Secret Diaries (Brazil)

Gazeta do Povo and RPC TV, 2010

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About the investigation

In the Brazilian state of Parana, home to 10 million people, the Gazeta do Povo newspaper and RPC TV spent two years building a database on public spending by the state legislative assembly. Over the course of its investigation, the team found that the assembly had systematically pilfered as much as $400 million in public funds.

At the base of the investigation were the assembly’s official memoranda, or diaries — the record of its daily business — which should have been public but were not. The journalists gathered three years of the documents and entered them in a spreadsheet, filling more than 15,000 lines. By analyzing data on contracts and hiring, and combining it with on-the-ground reporting and crowdsourcing, the team documented millions of dollars pilfered through misuse and the hiring of ghost employees.

Those under investigation did not take the scrutiny well. During the reporting phase, two bombings struck the lobby of the newsrooms, and there were threats to the journalists involved. For their work, the Secret Diaries team — Katia Brembatti, Karlos Kohlbach, James Albert, and Gabriel Tabatcheik — won the Global Shining Light Award in 2011 and the 2010-2011 Latin American Investigative Journalism Award for Best Investigative Report on Corruption. Their work was also honored with two of the top journalism awards in Brazil: the Grande Prêmio Esso de Jornalismo, and the Tim Lopes de Jornalismo Investigativo prize.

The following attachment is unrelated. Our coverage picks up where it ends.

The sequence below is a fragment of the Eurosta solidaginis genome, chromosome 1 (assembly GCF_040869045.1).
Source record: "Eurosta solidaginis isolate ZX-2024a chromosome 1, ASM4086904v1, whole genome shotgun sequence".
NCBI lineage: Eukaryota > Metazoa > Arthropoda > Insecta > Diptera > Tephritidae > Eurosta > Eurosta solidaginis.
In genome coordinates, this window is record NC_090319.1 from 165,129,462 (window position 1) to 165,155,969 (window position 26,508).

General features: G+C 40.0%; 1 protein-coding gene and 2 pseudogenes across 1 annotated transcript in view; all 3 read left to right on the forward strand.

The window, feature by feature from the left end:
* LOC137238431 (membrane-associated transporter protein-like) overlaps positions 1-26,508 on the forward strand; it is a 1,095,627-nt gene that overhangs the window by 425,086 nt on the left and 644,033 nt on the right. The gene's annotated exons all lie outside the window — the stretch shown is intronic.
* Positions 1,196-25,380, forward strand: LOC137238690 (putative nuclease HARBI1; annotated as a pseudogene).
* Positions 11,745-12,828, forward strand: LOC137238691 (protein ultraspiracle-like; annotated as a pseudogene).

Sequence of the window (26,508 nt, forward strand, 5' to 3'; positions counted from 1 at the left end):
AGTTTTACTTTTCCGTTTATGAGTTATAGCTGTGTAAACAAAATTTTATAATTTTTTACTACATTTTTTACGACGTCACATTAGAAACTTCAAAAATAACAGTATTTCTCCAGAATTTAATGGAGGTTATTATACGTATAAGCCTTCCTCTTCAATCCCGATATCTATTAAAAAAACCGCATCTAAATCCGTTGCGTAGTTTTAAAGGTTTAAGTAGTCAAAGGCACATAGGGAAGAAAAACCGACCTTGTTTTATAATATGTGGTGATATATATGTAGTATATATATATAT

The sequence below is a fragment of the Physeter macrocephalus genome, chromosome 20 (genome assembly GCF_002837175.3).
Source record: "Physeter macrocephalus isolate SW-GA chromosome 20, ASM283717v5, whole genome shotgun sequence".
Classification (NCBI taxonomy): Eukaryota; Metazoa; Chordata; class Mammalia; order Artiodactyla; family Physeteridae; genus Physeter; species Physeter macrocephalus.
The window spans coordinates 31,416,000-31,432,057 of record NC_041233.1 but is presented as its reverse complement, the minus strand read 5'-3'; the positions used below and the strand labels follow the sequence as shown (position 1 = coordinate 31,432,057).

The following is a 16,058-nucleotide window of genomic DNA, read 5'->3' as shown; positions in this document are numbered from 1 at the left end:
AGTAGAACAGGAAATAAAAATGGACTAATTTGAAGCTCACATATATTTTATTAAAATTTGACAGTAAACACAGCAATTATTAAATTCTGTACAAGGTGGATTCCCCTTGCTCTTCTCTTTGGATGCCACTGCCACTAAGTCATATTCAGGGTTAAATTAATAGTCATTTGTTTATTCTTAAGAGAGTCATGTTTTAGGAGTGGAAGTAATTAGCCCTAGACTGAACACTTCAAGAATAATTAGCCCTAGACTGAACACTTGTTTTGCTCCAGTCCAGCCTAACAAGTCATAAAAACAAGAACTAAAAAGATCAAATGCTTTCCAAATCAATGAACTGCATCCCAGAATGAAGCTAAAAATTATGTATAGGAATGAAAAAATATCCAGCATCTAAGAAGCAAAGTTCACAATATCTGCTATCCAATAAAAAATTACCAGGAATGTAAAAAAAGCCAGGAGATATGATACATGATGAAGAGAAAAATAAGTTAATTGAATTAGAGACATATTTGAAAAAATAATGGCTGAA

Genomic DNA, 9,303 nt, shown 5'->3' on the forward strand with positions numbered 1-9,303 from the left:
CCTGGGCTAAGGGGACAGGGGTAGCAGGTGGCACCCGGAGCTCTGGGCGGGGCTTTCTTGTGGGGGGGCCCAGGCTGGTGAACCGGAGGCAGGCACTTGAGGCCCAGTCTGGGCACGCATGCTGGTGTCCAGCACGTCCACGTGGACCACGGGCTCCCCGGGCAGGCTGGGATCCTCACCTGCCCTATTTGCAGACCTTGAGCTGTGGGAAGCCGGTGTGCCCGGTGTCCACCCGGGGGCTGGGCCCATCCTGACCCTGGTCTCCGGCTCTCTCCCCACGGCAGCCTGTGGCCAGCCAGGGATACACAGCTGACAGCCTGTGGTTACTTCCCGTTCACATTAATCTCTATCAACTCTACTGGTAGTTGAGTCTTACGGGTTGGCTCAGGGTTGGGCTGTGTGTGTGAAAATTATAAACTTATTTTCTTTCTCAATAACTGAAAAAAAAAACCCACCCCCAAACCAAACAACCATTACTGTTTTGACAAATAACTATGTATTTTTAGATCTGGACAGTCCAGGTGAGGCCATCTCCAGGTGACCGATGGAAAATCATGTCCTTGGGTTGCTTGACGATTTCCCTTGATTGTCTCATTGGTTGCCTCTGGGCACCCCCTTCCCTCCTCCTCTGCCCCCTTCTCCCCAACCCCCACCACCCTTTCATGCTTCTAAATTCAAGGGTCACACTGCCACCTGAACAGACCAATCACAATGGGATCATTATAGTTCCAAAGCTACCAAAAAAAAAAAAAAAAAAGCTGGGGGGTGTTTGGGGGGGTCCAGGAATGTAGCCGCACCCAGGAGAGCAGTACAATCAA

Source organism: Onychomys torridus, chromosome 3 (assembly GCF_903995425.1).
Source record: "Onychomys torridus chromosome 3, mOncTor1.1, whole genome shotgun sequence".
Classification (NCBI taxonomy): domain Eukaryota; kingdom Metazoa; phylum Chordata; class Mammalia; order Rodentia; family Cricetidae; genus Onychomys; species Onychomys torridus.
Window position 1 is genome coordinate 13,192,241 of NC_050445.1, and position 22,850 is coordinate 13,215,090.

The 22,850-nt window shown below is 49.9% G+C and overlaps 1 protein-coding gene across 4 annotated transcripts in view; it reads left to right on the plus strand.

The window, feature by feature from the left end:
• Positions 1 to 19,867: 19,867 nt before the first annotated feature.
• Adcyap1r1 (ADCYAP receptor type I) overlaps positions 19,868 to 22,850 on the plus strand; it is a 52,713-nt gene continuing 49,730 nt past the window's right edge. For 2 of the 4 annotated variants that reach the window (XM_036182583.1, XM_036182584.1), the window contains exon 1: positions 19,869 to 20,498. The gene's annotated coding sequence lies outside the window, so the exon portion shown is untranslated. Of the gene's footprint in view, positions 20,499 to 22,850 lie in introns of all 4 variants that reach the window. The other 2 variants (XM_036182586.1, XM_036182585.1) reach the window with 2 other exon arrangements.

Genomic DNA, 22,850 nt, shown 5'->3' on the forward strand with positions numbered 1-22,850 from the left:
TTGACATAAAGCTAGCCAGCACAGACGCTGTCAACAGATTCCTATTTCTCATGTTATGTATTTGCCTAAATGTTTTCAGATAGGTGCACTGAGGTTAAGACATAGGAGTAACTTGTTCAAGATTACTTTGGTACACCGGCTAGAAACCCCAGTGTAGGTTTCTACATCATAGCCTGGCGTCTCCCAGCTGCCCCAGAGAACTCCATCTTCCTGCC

Secret Diaries sparked public outrage across the state, bringing 30,000 people to the streets in anti-corruption protests in 13 cities. The Public Prosecutor created a 20-person task force to investigate the cases, and brought more than 20 criminal investigations based on the team’s findings. More than 30 legislators were investigated and 15 people have already been convicted.

The series “provoked the biggest transformation in the history of the Legislative Assembly of the State of Parana,” the authors later wrote. The chief officers of the Assembly were fired and their assets frozen. The Assembly installed an electronic system to better monitor work time by employees, and a new law was passed establishing criteria for hiring employees. The result: the number of Assembly employees dropped from 2,457 to 1,460, saving more than US$5 million in payroll costs per month.

The investigation also impacted the state of open government in Parana. The official logs of the Assembly are now routinely posted to the Internet, and all official acts of the past five years have been made public.

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